United States District Court, D. New Jersey
DAVID KANEFSKY, Individually and on Behalf of Others Similarly Situated, Plaintiff,
HONEYWELL INTERNATIONAL INC., DARIUS ADAMCZYK, and THOMAS A. SZLOSEK., Defendants.
WILLIAM J. MARTINI. U.S.D.J.
putative securities class action comes before the Court on
three motions: (1) Wayne County Employees' Retirement
System's ("WCRS") motion to substitute the
court-appointed lead plaintiff, Charles Francisco, ECF No.
48; (2) Francisco's motion to approve of new lead
counsel, ECF No. 57; and WCRS's motion for sanctions, ECF
No. 67. For the reasons set forth below, WCRS's motions
are DENIED and Francisco's motion is GRANTED.
putative securities class action arises out of Defendant
Honeywell International Inc.'s purportedly false and
misleading statements regarding asbestos-related liabilities.
The case was initiated by David Kanefsky, a Honeywell
investor. ECF No. 1. Pursuant to the Private Securities
Litigation Reform Act of 1995 ("PSLRA"), the Court
entertained competing motions for appointment as lead
plaintiff. ECF Nos. 5-6. On February 26, 2019, the Court
appointed Plaintiff Charles Francisco as the lead plaintiff
and class representative! Op., ECF No. 14. The Court also
approved of Francisco's choice of counsel, naming Levi
& Korsinsky, LLP ("L&K") as lead counsel.
Id. at 3.
point between February and August 2019, Francisco and
L&K's relationship broke down. The details are
disputed, but the following facts are clear: Francisco and
L&K were unable to finalize a fee arrangement. On April
23, 2019, Francisco sent an email to an L&K attorney
which included the statement "I don't think there is
any reason to continue." Apton Decl. Ex. B, ECF No. 67-4
("April Email"). On May 13, 2019, L&K sent an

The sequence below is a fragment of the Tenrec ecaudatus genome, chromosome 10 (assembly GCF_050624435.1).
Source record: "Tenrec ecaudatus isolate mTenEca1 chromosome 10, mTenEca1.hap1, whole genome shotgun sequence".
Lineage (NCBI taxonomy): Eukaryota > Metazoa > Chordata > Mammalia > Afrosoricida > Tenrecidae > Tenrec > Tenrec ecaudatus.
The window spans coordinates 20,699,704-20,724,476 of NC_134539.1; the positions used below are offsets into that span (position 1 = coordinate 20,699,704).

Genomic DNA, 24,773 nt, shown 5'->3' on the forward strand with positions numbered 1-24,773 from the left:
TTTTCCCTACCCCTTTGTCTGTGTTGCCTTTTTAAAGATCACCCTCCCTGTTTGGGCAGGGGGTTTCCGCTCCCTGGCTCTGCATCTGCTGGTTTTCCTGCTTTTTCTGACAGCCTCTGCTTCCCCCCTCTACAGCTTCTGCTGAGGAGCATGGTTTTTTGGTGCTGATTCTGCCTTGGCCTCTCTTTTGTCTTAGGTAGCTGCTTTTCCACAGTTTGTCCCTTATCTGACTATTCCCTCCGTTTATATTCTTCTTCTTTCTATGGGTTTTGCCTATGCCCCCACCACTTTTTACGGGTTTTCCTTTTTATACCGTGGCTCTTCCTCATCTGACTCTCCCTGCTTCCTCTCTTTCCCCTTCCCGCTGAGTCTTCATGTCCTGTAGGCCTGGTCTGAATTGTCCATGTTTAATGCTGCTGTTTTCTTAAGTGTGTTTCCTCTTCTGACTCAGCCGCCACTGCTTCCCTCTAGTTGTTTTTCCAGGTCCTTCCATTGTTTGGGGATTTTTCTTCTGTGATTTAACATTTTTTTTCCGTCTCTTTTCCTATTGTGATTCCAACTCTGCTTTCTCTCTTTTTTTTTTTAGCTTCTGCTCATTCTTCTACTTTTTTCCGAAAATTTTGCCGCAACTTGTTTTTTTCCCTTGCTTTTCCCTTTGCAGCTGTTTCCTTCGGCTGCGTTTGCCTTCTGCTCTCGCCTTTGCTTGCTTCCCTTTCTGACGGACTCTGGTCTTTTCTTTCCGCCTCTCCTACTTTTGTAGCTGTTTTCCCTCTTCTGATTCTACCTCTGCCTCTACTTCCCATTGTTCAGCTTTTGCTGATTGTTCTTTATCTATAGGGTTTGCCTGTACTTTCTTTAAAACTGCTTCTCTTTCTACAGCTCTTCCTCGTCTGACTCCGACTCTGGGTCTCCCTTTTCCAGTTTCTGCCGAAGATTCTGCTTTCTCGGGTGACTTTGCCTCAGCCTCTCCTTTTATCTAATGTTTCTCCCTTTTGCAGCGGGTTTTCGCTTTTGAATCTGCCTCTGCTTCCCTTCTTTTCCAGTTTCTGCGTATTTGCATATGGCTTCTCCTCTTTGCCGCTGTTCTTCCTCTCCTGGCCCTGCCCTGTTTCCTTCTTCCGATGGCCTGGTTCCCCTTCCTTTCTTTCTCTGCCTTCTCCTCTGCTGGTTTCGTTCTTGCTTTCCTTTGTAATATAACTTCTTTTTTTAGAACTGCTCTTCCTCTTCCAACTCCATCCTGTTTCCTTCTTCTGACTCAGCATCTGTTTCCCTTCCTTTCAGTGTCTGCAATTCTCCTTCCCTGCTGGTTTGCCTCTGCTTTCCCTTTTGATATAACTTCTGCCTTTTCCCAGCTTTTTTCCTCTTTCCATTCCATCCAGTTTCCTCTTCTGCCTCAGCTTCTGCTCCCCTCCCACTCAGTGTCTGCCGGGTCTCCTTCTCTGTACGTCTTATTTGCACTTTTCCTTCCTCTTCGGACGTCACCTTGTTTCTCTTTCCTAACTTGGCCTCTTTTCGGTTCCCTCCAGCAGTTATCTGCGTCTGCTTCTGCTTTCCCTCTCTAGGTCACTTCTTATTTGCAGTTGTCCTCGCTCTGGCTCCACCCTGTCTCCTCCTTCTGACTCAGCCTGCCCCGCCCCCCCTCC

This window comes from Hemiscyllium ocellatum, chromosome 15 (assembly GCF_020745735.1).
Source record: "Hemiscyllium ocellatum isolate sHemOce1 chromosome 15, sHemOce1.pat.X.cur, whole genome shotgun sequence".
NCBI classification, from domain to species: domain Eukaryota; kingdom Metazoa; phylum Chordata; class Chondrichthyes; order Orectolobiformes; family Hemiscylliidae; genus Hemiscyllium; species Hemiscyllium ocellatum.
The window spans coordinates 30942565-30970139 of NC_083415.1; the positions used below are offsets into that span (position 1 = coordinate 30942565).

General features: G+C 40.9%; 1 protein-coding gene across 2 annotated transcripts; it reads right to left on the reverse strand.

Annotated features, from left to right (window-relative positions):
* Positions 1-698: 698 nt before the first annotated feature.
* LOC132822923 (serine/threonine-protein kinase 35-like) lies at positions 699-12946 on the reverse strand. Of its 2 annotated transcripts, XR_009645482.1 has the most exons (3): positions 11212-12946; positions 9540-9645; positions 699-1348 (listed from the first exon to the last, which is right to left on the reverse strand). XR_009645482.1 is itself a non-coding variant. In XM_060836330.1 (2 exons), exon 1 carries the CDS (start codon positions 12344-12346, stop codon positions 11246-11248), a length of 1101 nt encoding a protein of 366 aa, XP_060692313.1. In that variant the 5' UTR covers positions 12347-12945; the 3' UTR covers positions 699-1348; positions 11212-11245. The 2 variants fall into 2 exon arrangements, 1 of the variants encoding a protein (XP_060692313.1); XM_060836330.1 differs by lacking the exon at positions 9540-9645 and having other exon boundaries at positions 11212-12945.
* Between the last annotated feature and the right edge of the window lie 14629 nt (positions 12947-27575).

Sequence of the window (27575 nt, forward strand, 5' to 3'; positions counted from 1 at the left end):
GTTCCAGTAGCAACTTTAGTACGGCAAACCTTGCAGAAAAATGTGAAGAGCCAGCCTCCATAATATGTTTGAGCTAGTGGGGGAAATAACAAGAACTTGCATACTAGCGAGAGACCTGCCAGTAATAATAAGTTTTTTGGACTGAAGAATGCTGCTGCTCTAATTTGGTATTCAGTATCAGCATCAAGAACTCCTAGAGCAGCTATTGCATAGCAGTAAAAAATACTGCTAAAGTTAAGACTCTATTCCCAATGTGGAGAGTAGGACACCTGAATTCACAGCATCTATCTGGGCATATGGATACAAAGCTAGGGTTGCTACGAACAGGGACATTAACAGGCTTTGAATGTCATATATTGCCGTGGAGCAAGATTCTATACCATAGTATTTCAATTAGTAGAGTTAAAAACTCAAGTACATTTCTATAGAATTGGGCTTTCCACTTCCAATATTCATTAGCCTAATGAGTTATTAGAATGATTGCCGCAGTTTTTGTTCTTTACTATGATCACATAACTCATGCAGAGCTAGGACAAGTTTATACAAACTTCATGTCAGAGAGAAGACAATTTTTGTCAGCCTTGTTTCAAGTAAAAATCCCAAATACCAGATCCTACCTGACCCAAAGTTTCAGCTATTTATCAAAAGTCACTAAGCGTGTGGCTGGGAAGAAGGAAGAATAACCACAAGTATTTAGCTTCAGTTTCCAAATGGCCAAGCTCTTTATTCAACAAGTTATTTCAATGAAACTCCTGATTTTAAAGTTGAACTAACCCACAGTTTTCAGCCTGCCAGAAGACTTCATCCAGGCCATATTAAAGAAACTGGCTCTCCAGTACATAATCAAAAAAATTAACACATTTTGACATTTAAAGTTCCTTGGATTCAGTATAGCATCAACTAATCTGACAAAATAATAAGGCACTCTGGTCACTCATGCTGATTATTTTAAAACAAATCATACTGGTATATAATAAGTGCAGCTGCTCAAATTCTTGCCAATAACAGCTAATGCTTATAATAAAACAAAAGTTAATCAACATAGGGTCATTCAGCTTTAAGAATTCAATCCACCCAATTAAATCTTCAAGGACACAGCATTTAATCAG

email to Francisco noting that the firm had identified
another shareholder and would "start the process of...
having them appointed as a lead plaintiff." Id.
Ex. C ("May Email"). On August 19, L&K sent
another email noting its plan to file a "motion to
formally substitute you out of the action as the lead
plaintiff and asking Francisco to "sign and return the
attached declaration stating that you support the
request." Id. Ex. D ("August Email").
Francisco did not reply to the May or August emails, and the
entirety of the April Email is redacted except the language
same day L&K sent the August Email, it filed the present
motion to substitute WCRS as the lead Plaintiff. ECF No. 48
("Plaintiff Substitution Motion"). On September 10,
the law firm of Kahn Swick & Foti, LLC
("KS&F") filed an opposition on Francisco's
behalf. ECF No. 55. With the opposition, KS&F submitted a
declaration from Francisco noting that, contrary to
L&K's representations, "[a]t no point did [he]
agree to withdraw as Lead Plaintiff." ECF No. 55-2
¶¶ 2-4 ("Francisco Declaration").
Instead, he was seeking new counsel due to his objection to
L&K's proposed fee arrangement. Id.
September 10, Francisco moved to substitute KS&F as lead
counsel. ECF No. 57 ("Counsel Substitution
Motion"). L&K opposed the motion on behalf of WCRS,
ECF No. 64, and filed a motion for sanctions based on